On June 15, 2012, the District Court for the District of New
Jersey released its redacted opinion in litigation between Schering
and Apotex involving mometasone furoate monohydrate (NASONEX) and
US. Patent No. 6,127,353. The '353 patent is generally
directed to the monohydrate form of mometasone furoate and aqueous
nasal sprays containing the same.
In its infringement arguments, Schering did not contend that
Apotex used the claimed monohydrate at the time of manufacture, but
rather that the anhydrous form of mometasone furoate in
Apotex's proposed product converts to the claimed monohydrate
within the two year shelf-life of Apotex's product. The primary
issue at trial was whether this conversion from the anhydrous form
to the patented monohydrate occurred. Whereas Schering's
expert found that conversion begins to occur as soon as the Apotex
ANDA product is manufactured, Apotex's expert provided evidence
that the "Apotex formulation would be stable against
conversion for around 800 years." The Court accepted
Apotex's criticisms of how certain samples were handled by
Schering's expert and concluded that Schering had failed to
demonstrate infringement on a balance of probabilities in respect
of experimental samples that had been shaken or vortexed. In
respect of the remaining samples, the Court concluded that
Schering's analysis of the x-ray powder diffraction (XRPD)
patterns, relying on only one or two XRPD peaks, "was
insufficient upon which to find a match" to the XRPD pattern
depicted in Figure 2 of the '353 patent.
Schering's infringement theory also sought to rely on three
other items that were supportive of conversion to the monohydrate:
(1) preferred orientation; (2) Raman spectroscopy and (3) an XRPD
report produced by a close Apotex affiliate that, according to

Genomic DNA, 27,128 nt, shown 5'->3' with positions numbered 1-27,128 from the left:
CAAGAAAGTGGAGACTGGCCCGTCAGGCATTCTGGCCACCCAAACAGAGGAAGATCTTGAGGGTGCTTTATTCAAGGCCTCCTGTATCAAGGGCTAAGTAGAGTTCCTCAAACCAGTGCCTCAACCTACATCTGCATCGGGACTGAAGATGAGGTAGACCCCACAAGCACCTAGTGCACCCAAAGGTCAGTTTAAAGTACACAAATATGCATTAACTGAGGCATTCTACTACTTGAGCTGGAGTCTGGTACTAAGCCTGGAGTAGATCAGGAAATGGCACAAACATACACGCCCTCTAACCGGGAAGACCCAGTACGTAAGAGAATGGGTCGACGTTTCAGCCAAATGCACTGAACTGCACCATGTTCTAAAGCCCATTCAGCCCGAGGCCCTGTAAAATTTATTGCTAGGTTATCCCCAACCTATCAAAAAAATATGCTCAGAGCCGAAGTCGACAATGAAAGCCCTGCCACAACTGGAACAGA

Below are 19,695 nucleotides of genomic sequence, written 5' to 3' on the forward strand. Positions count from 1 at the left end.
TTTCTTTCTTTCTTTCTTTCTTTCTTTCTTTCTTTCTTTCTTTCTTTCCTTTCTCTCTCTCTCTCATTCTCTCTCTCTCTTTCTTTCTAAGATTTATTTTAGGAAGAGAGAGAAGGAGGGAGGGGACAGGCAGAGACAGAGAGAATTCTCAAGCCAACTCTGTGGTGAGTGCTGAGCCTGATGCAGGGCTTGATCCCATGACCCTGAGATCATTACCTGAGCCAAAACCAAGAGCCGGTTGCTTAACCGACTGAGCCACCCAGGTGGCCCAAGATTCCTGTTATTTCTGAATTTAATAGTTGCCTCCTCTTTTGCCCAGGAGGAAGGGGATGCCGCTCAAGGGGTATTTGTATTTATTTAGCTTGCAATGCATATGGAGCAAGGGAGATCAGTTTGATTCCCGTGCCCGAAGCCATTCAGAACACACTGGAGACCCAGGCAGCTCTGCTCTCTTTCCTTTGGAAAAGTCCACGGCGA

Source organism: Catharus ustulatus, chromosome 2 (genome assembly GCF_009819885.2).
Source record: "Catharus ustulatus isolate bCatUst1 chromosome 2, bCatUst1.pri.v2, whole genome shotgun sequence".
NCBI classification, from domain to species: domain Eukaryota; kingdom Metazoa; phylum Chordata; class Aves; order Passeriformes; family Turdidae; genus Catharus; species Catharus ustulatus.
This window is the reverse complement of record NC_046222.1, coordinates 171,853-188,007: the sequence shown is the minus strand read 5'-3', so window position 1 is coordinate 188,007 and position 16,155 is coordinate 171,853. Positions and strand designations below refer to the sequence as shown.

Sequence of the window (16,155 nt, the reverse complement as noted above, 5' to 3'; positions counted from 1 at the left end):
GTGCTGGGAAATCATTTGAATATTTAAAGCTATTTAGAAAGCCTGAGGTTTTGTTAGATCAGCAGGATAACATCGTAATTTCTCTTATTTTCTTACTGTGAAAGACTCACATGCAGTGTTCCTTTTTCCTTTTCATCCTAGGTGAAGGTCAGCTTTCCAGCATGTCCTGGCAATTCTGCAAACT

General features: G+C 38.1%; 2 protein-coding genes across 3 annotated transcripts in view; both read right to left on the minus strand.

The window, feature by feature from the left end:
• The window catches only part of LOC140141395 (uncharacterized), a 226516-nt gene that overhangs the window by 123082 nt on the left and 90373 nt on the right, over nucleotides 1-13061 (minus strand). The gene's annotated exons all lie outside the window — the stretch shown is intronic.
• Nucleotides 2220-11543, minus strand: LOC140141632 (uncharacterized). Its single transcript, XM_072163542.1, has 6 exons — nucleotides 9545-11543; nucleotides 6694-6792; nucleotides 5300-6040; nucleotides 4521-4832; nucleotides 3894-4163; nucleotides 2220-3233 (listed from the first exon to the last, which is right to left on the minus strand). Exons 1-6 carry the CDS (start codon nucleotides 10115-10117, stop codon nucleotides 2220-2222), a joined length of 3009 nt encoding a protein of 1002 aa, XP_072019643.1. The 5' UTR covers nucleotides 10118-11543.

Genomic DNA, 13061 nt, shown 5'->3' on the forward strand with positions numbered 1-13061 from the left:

Schering, showed conversion in several mometasone furoate
formulations within seven weeks of production. The Court gave
little weight to Schering's preferred orientation theory and
Raman spectroscopy testing, the latter of which is not mentioned in
the '353 patent. The Court concluded that while the XRPD
report prepared by the Apotex affiliate was relevant, the report
was not supported by any first hand evidence by a person performing
or overseeing the testing and did not add much weight to the
evidence of the Schering expert in light of Apotex's
Having concluded that Schering had failed to carry its burden on
a preponderance of evidence, the Court dismissed Schering's
Validity – Anticipation
While the Court concluded that Apotex had waived the issue of
anticipation by failing to raise this issue in the pretrial order,
it also found that Apotex had failed to demonstrate, on the clear
and convincing standard, that an earlier patent directed to
mometasone furoate anticipates the '353 patent. The Court
concluded that Apotex was not able to rebut evidence provided by
the patentee to the USPTO that infrared testing of the compound
generated during the development of the prior art compound
demonstrated that that the prior art compound was not a hydrate.
Further, as the prior art patent did not disclose a
monohydrate it was not subject to an analysis under section
Validity – Obviousness
Apotex's obviousness attack was based on the reference cited
for anticipation and four additional prior art documents that
disclose compounds structurally similar to mometasone furoate. The
Court accepted Schering's position that the skilled person
would not need to have a specific experience in the development of
aqueous nasal suspensions and concluded that Apotex had failed to
meet their burden to establish that the skilled person would have
been motivated to develop a nasal spray of mometasone furoate, in
part because of the uncertainty in the liver metabolism of
mometasone furoate. Having determined that Apotex had failed
to establish a prima facie case of obviousness, the Court
concluded that there was no need to review evidence of the
secondary indicia of obviousness.
A copy of the Court's redacted opinion may be found
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In this case, Apotex claimed damages pursuant to s. 8 of the NOC Regulations, and Pfizer alleged that Apotex should not be entitled to damages, due to the principles of ex turpi causa relating to its alleged infringement of the relevant patent.